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Donald School Journal of Ultrasound in Obstetrics and Gynecology


Objective: The combined study of two-dimensional (2D) and three-dimensional (3D) sonographic records may be useful to diagnose wound dehiscence from hysterotomy and forecast the well-being of future gestations. In that respect, irregular cicatrization patterns can be identified from the early puerperium over the whole postparturition recovery period, and may encourage the need for further cesarean in new pregnancies to come.

Subjects and Methods: A random sample of 42 female patients were subjected to transvaginal sonographic exploration at three sampling times, namely 4 days, 4 months, and 1 year following hysterotomy. All of these women recovered successfully from their cesarean and were discharged from hospital 5 days after parturition.
The 2D and 3D surveys were subsequently undertaken at each of the three study times. Four days after surgery, the 2D ultrasound scan aimed at evaluating the early evolution of the uterine scar. On the contrary, 3D echographies were implemented frame-to-frame, in a transverse direction, from the right to left sides of the uterus.

Results: The 3D sonographic records from those dehiscent wounds displayed at this time a wide, irregular hypoechogenic area crossed over by linear structures representing the suture material (Vycril). Such a record was called a “shark bite” pattern.
The latter puerperal dehiscence pattern persisted in the isthmic region for 4 months and 1 year after delivery. It consistently featured a notch between the scar borders that run perpendicular to the complete extent of the internal myometrium layer and bordered the anterior uterine wall.
By considering the length of the hysterotomy-derived notch over the whole study period, two types of scars could be differentiated through 2D sonographic surveys, scar notches >2/3 (n=9) or =1/3 (n=4) of the total scar lengt. Six of the 13 wounddehiscent women monitored in this study became pregnant within 2 years after their former cesarean.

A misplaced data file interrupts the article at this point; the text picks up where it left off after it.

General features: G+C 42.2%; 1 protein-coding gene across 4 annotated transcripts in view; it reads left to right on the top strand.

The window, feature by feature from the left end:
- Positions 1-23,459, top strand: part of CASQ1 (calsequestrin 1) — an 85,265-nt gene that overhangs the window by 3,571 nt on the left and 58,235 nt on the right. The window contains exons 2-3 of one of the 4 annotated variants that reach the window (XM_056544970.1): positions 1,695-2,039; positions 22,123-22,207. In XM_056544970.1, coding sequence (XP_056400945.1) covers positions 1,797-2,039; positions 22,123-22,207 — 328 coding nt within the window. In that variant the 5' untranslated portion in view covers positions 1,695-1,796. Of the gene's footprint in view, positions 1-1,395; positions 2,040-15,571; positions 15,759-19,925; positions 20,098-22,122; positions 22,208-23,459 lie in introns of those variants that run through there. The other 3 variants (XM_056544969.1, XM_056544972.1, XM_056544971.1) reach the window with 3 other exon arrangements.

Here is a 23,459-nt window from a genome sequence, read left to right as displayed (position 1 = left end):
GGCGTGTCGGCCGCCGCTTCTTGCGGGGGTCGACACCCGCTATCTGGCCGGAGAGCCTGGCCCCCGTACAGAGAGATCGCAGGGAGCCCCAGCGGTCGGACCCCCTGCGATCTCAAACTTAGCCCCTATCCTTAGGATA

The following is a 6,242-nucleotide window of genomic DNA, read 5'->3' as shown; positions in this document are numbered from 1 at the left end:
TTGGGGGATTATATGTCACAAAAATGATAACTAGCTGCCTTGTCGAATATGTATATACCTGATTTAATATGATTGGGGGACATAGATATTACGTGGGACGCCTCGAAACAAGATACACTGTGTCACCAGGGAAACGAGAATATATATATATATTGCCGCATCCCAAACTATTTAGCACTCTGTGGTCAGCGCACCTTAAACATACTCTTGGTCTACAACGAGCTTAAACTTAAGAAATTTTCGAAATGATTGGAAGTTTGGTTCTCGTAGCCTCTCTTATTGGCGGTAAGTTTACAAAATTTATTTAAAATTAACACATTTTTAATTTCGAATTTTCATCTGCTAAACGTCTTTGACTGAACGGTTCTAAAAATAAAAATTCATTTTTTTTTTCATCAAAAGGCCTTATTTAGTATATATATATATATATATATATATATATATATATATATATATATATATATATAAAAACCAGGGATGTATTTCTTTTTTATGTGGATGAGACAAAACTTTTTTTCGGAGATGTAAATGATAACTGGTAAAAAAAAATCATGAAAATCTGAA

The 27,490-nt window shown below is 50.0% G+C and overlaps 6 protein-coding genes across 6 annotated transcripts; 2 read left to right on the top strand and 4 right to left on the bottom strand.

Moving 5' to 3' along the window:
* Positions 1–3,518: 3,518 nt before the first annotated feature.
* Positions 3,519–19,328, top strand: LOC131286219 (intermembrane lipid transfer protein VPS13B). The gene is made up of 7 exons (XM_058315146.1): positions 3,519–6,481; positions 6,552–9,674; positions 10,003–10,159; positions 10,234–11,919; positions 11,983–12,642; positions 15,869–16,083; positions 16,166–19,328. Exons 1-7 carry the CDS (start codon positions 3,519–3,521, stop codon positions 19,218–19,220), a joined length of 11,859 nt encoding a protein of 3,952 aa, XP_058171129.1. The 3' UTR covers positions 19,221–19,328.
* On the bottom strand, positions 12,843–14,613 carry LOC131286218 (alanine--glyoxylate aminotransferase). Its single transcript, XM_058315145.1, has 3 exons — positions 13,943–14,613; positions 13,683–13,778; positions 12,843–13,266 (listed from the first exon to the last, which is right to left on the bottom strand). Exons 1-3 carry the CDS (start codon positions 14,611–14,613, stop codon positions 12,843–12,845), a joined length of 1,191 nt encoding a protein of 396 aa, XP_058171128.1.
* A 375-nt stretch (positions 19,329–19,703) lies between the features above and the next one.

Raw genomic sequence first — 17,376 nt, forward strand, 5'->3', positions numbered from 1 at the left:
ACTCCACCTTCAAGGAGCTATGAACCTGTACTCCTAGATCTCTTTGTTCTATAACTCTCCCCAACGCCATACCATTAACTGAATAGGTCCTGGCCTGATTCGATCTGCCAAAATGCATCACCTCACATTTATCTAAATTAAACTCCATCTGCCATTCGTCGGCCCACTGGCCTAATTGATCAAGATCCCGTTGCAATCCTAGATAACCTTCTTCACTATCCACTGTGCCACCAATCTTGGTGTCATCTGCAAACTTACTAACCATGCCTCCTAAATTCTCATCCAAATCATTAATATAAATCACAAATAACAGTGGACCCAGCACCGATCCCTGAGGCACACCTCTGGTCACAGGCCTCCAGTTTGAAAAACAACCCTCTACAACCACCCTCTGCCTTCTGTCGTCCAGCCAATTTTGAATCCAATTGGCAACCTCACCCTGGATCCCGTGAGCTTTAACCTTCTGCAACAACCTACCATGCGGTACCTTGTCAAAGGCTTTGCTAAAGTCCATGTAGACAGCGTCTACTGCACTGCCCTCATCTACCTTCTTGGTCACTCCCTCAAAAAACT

All were subjected to a second hysterotomy, before which an in situ examination of the previous uterine scar could be made.
Early puerperal ultrasound scan focusing on hypoechogenic areas across the borders of hysterotomy-derived scars under suturing pressure must be undertaken by means of 2D transvaginal ultrasound scan, with the bonus that such exploration can be extended through several months to a 1 year period after surgery. The extent of dehiscent myometrium areas and the depth of the notch remaining between the serose and the cervical channel of the stigma can be used as reliable indicators for defective cicatrization processes and should be used as background information aiding in future gestations.
The 3D transvaginal ultrasound scan provides the practitioner with thorough records of myometrial failure and enhances the morphological study of iatrogenic pathologies originating from cesarean surgery.
The state and extent of healed vs failing cicatrization areas can be easily assessed by means of 3D transvaginal ultrasound scan.

Keywords: Cesarean section, Cicatrix, Pregnancy, Three dimensional ultrasound, Wound healing.

How to cite this article: Troyano JM, Clavijo MT, Martinez- Wallin I, Molina-Betancor A, Alvarez-de-la-Rosa M, Padilla AI, Bajo-Arenas J. Cesarean Scar Hysterotomy: Assessment by Three-dimensional Transvaginal Ultrasound Scan. Donald School J Ultrasound Obstet Gynecol 2017;11(1):82-87.

Source of support: Nil

Conflict of interest: None

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